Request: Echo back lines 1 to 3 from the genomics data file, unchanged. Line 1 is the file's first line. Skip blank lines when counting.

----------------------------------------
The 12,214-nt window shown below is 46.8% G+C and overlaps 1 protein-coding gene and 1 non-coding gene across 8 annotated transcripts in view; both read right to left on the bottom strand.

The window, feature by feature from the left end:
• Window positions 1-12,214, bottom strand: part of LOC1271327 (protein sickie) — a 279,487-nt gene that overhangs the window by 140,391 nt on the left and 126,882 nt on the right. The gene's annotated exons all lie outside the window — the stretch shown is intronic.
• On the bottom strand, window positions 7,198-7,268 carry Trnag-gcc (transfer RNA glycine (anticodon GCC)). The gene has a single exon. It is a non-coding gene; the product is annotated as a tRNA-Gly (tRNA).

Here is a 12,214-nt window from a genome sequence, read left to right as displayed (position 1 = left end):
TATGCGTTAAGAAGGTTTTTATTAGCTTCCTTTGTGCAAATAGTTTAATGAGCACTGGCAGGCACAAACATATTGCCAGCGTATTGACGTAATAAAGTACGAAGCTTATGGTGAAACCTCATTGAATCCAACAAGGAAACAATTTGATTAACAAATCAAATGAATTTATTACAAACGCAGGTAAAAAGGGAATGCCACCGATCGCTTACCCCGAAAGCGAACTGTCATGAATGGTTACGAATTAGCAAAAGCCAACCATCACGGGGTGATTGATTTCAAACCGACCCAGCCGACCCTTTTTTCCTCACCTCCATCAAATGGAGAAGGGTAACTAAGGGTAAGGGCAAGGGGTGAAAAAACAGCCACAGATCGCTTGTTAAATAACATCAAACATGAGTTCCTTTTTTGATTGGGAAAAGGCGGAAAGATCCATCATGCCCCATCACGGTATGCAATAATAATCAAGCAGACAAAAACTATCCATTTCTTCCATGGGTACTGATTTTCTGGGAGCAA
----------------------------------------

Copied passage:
The 12,214-nt window shown below is 46.8% G+C and overlaps 1 protein-coding gene and 1 non-coding gene across 8 annotated transcripts in view; both read right to left on the bottom strand.

The window, feature by feature from the left end:
• Window positions 1-12,214, bottom strand: part of LOC1271327 (protein sickie) — a 279,487-nt gene that overhangs the window by 140,391 nt on the left and 126,882 nt on the right. The gene's annotated exons all lie outside the window — the stretch shown is intronic.